“In 2019, I spent an afternoon poring over the journal I kept during my junior year of high school in Mauldin, SC. Revisiting the frustrations and observations of my 16-year-old self would lead to the creation of ‘In The Pines’—a song that tells the story of a teenage girl from a small conservative town whose slow slide towards self-destruction is recounted by her best friend. It is the all-too-familiar story of how young women desperate search in vain for escape from totalizing ideologies that define their lives and the lives around them. It is a young girl’s quest for autonomy via rebellion over her life. Failing that, she will ultimately have autonomy over her own death. The song centers the stories of those who fall victim to the ideologies of emotionally stunted men. I dedicate ‘In the Pines’ to every teenage girl who is desperately scratching at the walls of ideological imprisonment. It is a song that I hope reminds them that they are not alone in their hunt for freedom.”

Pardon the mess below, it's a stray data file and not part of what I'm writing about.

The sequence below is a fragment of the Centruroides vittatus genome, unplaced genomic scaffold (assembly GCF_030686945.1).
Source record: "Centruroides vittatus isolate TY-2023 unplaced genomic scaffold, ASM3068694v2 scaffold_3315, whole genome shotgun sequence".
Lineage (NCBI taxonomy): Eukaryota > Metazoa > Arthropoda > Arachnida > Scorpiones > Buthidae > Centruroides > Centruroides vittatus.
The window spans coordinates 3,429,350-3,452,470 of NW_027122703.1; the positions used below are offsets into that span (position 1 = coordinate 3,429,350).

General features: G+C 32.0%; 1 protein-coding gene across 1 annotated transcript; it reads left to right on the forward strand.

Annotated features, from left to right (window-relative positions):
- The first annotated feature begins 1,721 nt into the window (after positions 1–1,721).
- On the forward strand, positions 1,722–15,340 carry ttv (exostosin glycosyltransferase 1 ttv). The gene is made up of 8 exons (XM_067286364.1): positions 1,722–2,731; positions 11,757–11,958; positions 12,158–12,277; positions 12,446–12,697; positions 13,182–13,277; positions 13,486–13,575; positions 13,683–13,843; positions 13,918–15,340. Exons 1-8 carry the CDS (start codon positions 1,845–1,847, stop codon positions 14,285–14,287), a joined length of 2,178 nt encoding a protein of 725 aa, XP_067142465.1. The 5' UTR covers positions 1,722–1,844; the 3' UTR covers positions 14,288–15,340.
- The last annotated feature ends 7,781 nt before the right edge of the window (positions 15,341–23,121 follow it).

Here’s my initial ramble on hearing the song for the first time:
Adia Victoria is haunting in so many ways. She is a young woman, producing new music, yet all of it seems so old. She’s like a young tree in an ancient forest. The thing about Adia Victoria is that from the minute she starts singing, it’s not just her you’re listening to, but generations and generations of voices, of lost voices, come back demanding to be heard. She brings new life to a world of the dead and buried in the many unquiet graves of the South and of this entire country.